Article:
In May 2019, FASB passed ASU 2019-06, which extended the goodwill accounting alternative to nonprofit entities, followed by ASU 2021-03 (in March 2021), which further simplified private company reporting for goodwill. The accounting alternative described in ASU 2014-02 and ASU 2021-03 provides relief from burdensome and costly requirements for private companies and nonprofit entities that need (or are required) to prepare financial statements according to GAAP standards.
Private companies that elect the accounting alternative no longer have to monitor for goodwill impairment triggering events during the period but, instead, your company should evaluate facts and circumstances at the end of each reporting period to determine whether a triggering event exists and, if so, whether it is more likely than not that the goodwill is impaired goodwill.
Advantages of the Accounting Alternative
Neither publicly traded companies nor certain employee benefit plans are eligible to elect the ASU 2014-02 accounting alternative. But private companies and nonprofit entities of all types can realize many benefits of choosing this option.
First, annual impairment testing is not required. If your company elects the goodwill accounting alternative, you can expect annual savings due to the reduced frequency and complexity of the impairment test. Second, amortization of goodwill should reduce the odds of impairment. Thus, the new rules could allow your company to perform impairment testing less often.
But before your company can incorporate these changes, you must make an accounting policy election: Should you test goodwill for impairment at the entity level or the reporting unit level?
Another change, as discussed, permits entities to dispense with testing goodwill for impairment on an annual basis. Instead, a determination is made at the end of each reporting period as to whether a triggering event – a change in circumstances that indicates the fair value of an entity (or reporting unit) may be below its carrying amount – has occurred.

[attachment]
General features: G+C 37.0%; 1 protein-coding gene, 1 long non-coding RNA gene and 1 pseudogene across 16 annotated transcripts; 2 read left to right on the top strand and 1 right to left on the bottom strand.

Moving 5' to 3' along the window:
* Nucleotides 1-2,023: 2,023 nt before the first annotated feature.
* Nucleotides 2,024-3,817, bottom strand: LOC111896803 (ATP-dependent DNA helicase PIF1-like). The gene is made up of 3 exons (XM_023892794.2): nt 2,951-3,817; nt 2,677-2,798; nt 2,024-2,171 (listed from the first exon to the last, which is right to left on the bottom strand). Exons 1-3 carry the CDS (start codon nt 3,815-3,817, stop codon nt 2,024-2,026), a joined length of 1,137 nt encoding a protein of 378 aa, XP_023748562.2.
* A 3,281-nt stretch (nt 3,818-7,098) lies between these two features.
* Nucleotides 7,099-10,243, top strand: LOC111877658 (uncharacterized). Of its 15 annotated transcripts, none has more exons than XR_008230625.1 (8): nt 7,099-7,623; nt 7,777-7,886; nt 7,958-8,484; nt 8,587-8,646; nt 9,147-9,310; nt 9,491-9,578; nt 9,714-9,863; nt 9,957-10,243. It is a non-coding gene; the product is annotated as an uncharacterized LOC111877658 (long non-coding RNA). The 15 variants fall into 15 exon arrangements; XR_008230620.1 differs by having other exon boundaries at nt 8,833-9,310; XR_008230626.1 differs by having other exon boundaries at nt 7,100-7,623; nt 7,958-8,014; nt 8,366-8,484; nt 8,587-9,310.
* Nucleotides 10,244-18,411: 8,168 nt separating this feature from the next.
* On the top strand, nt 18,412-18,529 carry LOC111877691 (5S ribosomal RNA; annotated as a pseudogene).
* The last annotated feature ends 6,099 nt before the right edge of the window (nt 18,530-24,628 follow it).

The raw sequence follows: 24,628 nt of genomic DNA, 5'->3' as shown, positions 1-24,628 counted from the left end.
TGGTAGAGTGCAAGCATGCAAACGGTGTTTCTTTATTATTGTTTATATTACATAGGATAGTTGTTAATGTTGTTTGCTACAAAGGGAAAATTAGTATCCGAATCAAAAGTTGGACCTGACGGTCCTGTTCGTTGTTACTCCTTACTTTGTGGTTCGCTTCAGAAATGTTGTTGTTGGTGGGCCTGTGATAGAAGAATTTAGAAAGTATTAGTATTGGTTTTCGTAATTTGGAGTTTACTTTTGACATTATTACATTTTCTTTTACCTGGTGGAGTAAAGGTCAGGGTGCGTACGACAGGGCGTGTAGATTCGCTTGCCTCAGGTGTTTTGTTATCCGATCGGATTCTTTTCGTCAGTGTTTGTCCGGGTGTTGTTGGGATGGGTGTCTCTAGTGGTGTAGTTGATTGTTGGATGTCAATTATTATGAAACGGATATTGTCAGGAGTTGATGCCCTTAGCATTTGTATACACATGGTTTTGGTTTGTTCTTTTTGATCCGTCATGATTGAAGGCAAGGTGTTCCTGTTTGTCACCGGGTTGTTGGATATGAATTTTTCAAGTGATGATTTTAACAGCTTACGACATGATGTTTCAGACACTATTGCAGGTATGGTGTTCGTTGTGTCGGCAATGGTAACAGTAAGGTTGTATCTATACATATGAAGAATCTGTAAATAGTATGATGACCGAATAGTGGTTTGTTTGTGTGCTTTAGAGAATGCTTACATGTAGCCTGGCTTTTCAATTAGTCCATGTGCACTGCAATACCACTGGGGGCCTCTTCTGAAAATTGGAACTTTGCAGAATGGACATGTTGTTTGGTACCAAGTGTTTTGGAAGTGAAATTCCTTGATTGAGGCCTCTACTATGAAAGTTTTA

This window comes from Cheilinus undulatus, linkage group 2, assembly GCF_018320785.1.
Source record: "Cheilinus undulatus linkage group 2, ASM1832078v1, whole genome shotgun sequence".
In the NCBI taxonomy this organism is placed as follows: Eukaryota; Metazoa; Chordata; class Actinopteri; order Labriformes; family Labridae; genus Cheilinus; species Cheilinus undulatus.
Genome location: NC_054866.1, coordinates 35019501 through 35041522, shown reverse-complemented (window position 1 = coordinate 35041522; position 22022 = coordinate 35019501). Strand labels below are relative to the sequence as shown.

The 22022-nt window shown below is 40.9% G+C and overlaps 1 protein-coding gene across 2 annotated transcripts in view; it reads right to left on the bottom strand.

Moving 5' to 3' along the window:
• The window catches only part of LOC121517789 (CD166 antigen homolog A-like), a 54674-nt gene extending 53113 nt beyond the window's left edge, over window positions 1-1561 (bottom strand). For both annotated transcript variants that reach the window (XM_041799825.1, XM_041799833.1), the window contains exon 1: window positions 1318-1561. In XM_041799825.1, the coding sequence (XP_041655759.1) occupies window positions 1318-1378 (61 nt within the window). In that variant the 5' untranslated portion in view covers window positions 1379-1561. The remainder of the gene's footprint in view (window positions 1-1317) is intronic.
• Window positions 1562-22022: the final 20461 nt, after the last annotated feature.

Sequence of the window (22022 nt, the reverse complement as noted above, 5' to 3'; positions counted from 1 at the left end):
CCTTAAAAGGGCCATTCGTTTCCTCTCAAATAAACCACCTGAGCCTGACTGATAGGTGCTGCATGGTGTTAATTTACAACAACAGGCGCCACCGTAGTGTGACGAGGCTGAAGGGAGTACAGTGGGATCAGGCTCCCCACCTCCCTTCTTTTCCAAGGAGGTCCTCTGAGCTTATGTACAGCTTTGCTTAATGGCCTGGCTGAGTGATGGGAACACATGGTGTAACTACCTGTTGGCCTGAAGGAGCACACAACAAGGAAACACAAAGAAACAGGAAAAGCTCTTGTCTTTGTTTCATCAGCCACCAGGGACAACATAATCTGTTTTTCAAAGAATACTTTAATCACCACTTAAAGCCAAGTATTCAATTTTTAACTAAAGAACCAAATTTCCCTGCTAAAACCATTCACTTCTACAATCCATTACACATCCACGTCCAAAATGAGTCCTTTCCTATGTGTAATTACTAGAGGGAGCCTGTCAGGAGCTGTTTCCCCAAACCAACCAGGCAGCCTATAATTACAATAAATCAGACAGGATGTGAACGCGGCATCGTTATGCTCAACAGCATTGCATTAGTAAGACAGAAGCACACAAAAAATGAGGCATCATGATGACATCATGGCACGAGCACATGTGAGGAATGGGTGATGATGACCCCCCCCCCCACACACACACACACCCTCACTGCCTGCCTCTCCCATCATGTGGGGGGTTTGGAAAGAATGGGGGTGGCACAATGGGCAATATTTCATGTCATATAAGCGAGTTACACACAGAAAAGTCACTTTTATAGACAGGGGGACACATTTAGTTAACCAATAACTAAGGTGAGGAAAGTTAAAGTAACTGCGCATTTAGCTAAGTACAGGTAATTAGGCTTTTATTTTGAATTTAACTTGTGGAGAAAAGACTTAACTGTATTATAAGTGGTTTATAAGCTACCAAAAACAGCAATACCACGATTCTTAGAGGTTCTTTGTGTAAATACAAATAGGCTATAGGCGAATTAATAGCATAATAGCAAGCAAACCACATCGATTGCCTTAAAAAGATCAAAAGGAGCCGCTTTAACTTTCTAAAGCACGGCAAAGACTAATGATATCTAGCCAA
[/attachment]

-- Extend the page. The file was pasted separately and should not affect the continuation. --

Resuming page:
Examples of a triggering event include a deterioration in general economic conditions, a more competitive environment, an increase in the cost of raw materials or labor, negative or declining cash flows, and changes in key personnel. When such an event occurs, your company has the option to assess qualitative factors before deciding whether a quantitative impairment test is necessary.
If the qualitative assessment indicates a greater than 50% likelihood that goodwill is impaired, then you must perform the quantitative test to compare your company’s (or reporting unit’s) fair value with its carrying amount, including goodwill. Any excess carrying value (including goodwill) represents the impairment loss. The impairment charge cannot exceed the book value of goodwill allocated to your company (or reporting unit).
Is the Goodwill Accounting Alternative Right for Your Company?
Let’s say your private company operates under the goodwill accounting alternative but then decides to go public or is acquired by a public company. Your financial statements would have to be retrospectively adjusted to remove the effects of goodwill recognition and measurement realized under the accounting alternative, and these amendments could be complex and expensive. So, if there is a reasonable possibility of going public or being acquired by a public company, then electing ASU 2014-02 and ASU 2021-03 may not be the right decision for your company.
Regardless of what may or may not happen in the future, your private company should communicate with various stakeholders before electing the goodwill accounting alternative, to make sure this path is acceptable to them. Equity investors, lenders, regulators, and so forth may not accept financial statements that use the alternative. Keep in mind also that if a company does elect to make this change, the additional amortization expense will have a negative impact on future earnings. On the other hand, it will have no effect on EBITDA, which many analysts primarily rely on.
Understanding both the traditional accounting principles and the streamlined goodwill alternative standards can help you decide which approach is right for your private company—and your bottom line.